I was watching this Minecraft Animation video based on a scientific concept about what would happen if we froze the Sun - What happens if we Freeze The Sun- Portrayed by Minecraft. enter image description here

In this video, some guy freezes the Sun. This scenario causes the Earth to freeze over, causing drastic changes to life. Finally, the protagonist unfreezes the Sun by blasting it with a Ray-Gun powered by the Earth's Core.

Obviously, this scenario has a lot of ridiculous loopholes. Since the Sun is so massive and there is a gargantuan amount of pressure at the Solar core, even if we brought down the Sun to a sufficiently low temperature, such that thermonuclear fusion stopped and we froze the Hydrogen-Helium mix of the Sun (very close to absolute zero), the compression of such a large mass due to cooling would cause it to heat up rapidly and reignite within maybe just a few years or even months, ruining the Everybody-Freezes-to-Death scenario. The Sun is way too massive, and as soon as it froze, it would again reignite and carry on as though nothing happened. Also, even if we managed to keep the Sun frozen, the amount of energy needed to thaw it back into a star would be too much, making the Geothermal Ray-Gun in that scenario utterly impossible.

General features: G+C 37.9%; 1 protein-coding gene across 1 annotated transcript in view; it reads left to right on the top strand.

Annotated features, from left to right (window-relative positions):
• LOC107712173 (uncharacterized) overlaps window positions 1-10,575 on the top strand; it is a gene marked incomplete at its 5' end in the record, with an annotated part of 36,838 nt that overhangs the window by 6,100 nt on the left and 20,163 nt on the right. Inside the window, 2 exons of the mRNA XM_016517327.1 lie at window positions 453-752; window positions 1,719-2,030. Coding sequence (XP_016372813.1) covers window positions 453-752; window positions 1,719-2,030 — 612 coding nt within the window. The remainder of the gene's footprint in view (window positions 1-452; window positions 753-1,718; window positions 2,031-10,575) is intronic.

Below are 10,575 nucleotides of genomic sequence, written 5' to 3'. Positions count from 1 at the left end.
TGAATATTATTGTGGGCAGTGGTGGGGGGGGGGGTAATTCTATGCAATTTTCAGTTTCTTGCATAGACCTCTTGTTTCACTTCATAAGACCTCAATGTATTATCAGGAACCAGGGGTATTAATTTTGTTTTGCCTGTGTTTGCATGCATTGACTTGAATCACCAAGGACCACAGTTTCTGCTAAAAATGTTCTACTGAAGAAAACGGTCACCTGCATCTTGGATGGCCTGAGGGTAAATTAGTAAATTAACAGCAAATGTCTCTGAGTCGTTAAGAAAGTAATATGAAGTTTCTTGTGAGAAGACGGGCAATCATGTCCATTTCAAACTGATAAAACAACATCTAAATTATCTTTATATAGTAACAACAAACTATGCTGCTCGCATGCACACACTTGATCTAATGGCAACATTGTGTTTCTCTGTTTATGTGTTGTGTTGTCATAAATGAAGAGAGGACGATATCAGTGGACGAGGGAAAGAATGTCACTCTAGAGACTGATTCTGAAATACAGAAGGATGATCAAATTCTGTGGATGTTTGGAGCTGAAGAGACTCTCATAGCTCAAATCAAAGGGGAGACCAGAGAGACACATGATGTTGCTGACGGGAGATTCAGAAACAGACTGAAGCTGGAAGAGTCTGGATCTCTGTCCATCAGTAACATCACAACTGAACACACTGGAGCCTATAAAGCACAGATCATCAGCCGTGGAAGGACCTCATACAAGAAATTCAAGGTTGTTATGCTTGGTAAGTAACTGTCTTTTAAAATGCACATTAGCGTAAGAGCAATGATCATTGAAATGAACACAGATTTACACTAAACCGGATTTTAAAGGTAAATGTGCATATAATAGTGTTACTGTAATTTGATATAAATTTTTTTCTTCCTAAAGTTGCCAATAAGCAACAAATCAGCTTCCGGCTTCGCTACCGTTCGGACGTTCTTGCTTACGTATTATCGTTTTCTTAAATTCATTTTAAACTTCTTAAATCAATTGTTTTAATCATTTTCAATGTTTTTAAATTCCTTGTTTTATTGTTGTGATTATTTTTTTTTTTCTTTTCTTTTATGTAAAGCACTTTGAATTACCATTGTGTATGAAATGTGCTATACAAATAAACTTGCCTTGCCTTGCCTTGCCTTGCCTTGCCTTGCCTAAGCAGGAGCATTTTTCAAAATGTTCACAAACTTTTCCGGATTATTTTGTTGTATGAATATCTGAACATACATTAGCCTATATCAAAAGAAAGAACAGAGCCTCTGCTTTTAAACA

So, inspired by this video, I worked on a story with an alternate scenario:

Alternate Scenario

Let's say we have this really low-mass star, let's call it Eridanus. It's characteristics are:

  • Mass - 0.0898 M☉

  • Radius - 0.1192 R☉

  • Bolometric luminosity - 0.000553 L☉

  • Age - 6.8 BY

  • Temperature - 2600 K

Eridanus is an ultracool, low-mass red dwarf, that has just one planet orbiting it. Let's call it Taurus.

Here are few details about Taurus I could work out:

  • Mass - 2.4 Earth masses

  • Radius - 9,780.83 KM

  • Gravity - 10 m/s2

  • Axial tilt - 19.8 degrees

  • Mean Temperature - 12.8°C

  • Day length - 23h 39min

  • Semi-Major axis - 3,200,000 KM

Let's handwave away tidal locking for now, and assume that the planet is rotating perfectly normal, despite it orbiting a red dwarf (which have a notorious reputation for tidally locking planets within their habitable zone)

Let's assume that some evil Worldbuilding wizard decided to freeze Eridanus to wreak havoc on the orbiting planet's life-forms.


Eridanus has been frozen. It is no longer a star, but now a ball of solid hydrogen-helium with traces of heavier elements. All nuclear fusion has been stopped due to the fact that the star has been frozen down to nearly absolute zero.

Since light travels at a finite speed, it would take based on my calculations about 10.6740673534 seconds for the residents of this planet to notice that something has gone horribly wrong with their parent star.

The residents of this planet, called Villagers (named because this story was inspired by the Minecraft Animation about freezing the Sun mentioned above), soon detect that their skies are now suddenly dark, as if somebody "turned off" Eridanus. It doesn't take a long time for the Villager astronomers to realize that their parent star "Eridanus" has been frozen to absolute zero by some unknown force. This means that plants will die out very soon and animals will either resort to cannibalism/hunting other animals or starve to death. This also means that oxygen levels will plummet very quickly and sooner or later they will suffocate.